[Tutor] timeit: 10million x 1 Vs 1million x 10
steve at pearwood.info
Thu Feb 28 11:36:50 CET 2013
On 28/02/13 13:27, DoanVietTrungAtGmail wrote:
> Dear tutors
> My function below simply populates a large dict. When measured by timeit
> populating 10 million items once, versus populating 1 million items ten
> times, the times are noticeably different:
I cannot replicate your results. When I try it, I get more or less the same
result each time:
py> for count, N in ((1, 10000000), (10, 1000000)):
... t = timeit.Timer('f(N)', 'from __main__ import N, writeDict as f')
... print min(t.repeat(number=count))
The difference is insignificant.
However, I did notice that when I ran your code, memory consumption went to
80% on my computer, and the load average exceeded 4. I suggest that perhaps
the results you are seeing have something to do with your operating system's
response to memory usage, or some other external factor.
> My guess is that this discrepancy is a result of either how some sort of
> overhead in timeit, or of Python having to allocate memory space for a dict
> 10 times. What do you think, and how to find out for sure?
Whatever the answer is, it is neither of the above.
Firstly, while timeit does have some overhead, it is very small. After all,
timeit is designed for timing tiny sub-microsecond code snippets.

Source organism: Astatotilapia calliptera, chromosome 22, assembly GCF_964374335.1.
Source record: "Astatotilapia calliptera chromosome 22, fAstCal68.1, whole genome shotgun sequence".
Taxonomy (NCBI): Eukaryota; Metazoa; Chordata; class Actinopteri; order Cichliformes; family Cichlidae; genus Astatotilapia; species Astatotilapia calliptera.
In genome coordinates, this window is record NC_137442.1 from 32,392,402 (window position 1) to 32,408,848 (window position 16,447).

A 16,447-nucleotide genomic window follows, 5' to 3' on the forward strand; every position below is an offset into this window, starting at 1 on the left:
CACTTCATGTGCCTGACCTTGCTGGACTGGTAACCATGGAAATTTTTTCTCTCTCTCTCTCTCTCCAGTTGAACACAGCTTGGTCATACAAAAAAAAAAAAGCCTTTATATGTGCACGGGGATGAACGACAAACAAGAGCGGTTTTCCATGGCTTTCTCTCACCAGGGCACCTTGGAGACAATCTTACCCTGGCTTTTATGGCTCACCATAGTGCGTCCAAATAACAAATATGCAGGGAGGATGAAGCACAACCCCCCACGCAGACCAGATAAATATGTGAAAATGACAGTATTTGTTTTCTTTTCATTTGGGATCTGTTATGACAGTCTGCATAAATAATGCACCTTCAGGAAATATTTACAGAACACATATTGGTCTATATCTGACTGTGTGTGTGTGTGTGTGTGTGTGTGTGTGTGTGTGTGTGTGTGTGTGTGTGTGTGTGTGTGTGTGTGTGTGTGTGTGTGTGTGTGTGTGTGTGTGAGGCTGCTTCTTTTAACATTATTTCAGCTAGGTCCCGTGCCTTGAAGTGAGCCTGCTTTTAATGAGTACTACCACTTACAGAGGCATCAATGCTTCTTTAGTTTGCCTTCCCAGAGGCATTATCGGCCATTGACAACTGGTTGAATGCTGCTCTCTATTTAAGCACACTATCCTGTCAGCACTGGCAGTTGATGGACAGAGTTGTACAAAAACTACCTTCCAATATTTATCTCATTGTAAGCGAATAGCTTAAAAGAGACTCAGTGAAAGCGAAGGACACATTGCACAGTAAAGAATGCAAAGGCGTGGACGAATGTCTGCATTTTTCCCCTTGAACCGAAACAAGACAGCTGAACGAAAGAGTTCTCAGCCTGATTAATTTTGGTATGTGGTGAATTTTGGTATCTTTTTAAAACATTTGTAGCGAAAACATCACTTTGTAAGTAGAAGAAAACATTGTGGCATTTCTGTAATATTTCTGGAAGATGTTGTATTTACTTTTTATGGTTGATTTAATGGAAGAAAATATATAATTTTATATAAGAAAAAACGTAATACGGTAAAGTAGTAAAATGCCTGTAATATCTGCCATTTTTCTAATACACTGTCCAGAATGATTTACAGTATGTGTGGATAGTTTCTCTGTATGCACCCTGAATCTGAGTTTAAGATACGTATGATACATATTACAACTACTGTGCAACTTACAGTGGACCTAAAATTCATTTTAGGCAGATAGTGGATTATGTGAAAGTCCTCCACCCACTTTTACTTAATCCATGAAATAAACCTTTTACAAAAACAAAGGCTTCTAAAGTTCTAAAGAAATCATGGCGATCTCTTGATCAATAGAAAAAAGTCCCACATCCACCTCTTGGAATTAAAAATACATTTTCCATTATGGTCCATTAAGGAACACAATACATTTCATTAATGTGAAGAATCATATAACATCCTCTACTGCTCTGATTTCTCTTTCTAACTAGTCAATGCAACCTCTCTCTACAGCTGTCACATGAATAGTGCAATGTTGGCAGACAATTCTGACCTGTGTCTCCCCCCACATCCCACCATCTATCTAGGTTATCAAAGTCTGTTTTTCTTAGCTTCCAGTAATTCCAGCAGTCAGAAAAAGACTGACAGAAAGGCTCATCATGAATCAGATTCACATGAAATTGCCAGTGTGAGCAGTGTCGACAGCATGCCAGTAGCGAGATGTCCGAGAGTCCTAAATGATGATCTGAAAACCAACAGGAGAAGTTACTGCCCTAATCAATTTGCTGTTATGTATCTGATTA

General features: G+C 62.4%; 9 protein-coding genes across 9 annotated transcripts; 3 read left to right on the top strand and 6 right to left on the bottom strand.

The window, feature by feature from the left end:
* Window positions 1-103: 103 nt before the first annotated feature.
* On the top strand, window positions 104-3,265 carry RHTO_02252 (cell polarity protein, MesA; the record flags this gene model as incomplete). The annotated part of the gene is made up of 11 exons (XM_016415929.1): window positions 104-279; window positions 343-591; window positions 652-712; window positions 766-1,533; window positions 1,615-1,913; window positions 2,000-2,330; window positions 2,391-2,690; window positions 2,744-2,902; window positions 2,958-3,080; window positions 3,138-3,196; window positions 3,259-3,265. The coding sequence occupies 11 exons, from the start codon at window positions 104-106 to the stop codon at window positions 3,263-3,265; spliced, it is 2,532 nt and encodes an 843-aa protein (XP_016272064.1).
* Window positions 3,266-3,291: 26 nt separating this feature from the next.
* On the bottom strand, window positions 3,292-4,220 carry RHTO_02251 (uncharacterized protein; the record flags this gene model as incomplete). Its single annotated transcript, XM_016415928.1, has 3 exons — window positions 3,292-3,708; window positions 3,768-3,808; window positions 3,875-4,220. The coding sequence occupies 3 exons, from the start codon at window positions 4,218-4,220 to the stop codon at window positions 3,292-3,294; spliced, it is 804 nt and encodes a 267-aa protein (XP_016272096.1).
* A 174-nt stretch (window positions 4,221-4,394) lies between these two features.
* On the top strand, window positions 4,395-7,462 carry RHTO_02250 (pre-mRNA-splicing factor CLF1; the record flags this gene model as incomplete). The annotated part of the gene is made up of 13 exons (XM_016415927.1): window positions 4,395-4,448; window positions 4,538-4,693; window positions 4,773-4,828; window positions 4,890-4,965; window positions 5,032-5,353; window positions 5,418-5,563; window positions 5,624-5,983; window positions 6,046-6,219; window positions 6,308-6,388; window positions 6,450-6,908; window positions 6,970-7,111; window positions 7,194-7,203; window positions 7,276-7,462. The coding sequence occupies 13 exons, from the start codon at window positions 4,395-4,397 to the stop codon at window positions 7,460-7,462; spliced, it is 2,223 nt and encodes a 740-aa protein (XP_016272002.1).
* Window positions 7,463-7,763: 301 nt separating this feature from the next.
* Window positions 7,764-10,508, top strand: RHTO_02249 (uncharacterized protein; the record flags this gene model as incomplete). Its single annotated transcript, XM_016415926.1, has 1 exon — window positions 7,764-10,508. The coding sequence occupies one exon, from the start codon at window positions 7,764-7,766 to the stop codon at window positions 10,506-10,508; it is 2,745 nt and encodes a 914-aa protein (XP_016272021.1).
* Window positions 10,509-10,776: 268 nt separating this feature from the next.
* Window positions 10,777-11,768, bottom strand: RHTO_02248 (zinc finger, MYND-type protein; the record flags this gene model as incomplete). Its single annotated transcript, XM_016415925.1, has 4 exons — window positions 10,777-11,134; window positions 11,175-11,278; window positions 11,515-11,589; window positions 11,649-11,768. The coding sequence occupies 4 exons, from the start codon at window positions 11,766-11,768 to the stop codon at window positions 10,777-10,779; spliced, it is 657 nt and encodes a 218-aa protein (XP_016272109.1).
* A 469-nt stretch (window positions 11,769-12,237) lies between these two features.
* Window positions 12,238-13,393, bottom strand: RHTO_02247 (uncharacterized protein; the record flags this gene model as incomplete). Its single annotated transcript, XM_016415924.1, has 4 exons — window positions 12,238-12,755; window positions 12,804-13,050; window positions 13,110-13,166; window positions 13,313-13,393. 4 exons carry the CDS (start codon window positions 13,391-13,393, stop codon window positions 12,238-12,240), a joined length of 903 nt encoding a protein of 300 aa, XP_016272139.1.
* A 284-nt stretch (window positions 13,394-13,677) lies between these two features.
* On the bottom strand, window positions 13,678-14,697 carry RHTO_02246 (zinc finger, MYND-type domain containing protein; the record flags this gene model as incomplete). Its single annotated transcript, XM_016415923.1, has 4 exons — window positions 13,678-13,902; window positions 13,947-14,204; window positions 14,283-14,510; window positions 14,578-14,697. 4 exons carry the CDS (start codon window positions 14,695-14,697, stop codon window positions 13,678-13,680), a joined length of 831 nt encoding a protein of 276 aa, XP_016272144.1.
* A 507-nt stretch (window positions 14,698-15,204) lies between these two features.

You can get an idea of timeit's overhead like this:
py> from timeit import Timer
py> t1 = Timer("x = 2")
py> t2 = Timer("x = 1;x = 2")
If timeit had no overhead at all, t2 should take twice as long as t1 since
it has two instructions rather than one. But it doesn't, so we can calculate
the (approximate) overhead with a bit of maths:
overhead + t = 0.0486
overhead + 2t = 0.0690
Solving this gives me an overhead of 0.0282s, which is per the one million
loops that timeit does by default. So as you can see, it's quite small: about
30 nanoseconds on my computer per loop. Even if it was a million times
greater, it wouldn't be enough to explain the results you see.
As for your other suggestion, about the memory space allocation, it is also
unlikely to be correct. You are using the same dict on every test! On the
first run, Python has to reallocate memory to make the dict big enough for
10 million entries. After that, the dict is already resized and never gets
> Second (for me, this question is more important), how to improve
> performance? (I tried a tuple rather than a list for the dict values, it
> was slightly faster, but I need dict items to be mutable)
Firstly, are you sure you need to improve performance?
Secondly, performance of what? Have you profiled your application to see
which parts are slow, or are you just guessing?
As it stands, I cannot advise you how to speed your application up, because
I don't know what it does or what bits are slow. But I doubt very much that
the slow part is storing a small list inside a dict.
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